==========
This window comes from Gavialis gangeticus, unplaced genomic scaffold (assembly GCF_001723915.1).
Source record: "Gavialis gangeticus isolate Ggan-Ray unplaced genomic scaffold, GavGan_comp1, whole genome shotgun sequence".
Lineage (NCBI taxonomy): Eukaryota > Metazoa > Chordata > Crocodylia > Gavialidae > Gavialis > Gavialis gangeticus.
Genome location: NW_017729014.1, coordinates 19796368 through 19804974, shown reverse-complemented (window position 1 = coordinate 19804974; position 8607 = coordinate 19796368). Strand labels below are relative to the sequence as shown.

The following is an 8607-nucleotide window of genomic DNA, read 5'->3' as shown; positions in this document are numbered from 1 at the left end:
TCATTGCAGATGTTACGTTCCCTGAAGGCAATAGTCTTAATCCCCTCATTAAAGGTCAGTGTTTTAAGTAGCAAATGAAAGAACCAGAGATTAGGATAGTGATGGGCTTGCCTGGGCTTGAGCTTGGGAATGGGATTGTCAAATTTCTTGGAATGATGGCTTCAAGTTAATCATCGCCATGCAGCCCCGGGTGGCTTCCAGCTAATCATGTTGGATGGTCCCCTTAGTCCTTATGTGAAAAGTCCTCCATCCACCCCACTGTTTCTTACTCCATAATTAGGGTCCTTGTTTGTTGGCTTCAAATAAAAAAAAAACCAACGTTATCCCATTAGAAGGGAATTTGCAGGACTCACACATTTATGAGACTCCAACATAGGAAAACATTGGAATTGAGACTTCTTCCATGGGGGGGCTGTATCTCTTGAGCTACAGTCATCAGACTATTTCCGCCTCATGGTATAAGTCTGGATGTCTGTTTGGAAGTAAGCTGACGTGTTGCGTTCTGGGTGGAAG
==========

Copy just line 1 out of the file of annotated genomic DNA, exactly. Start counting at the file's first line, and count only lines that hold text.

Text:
This window comes from Gavialis gangeticus, unplaced genomic scaffold (assembly GCF_001723915.1).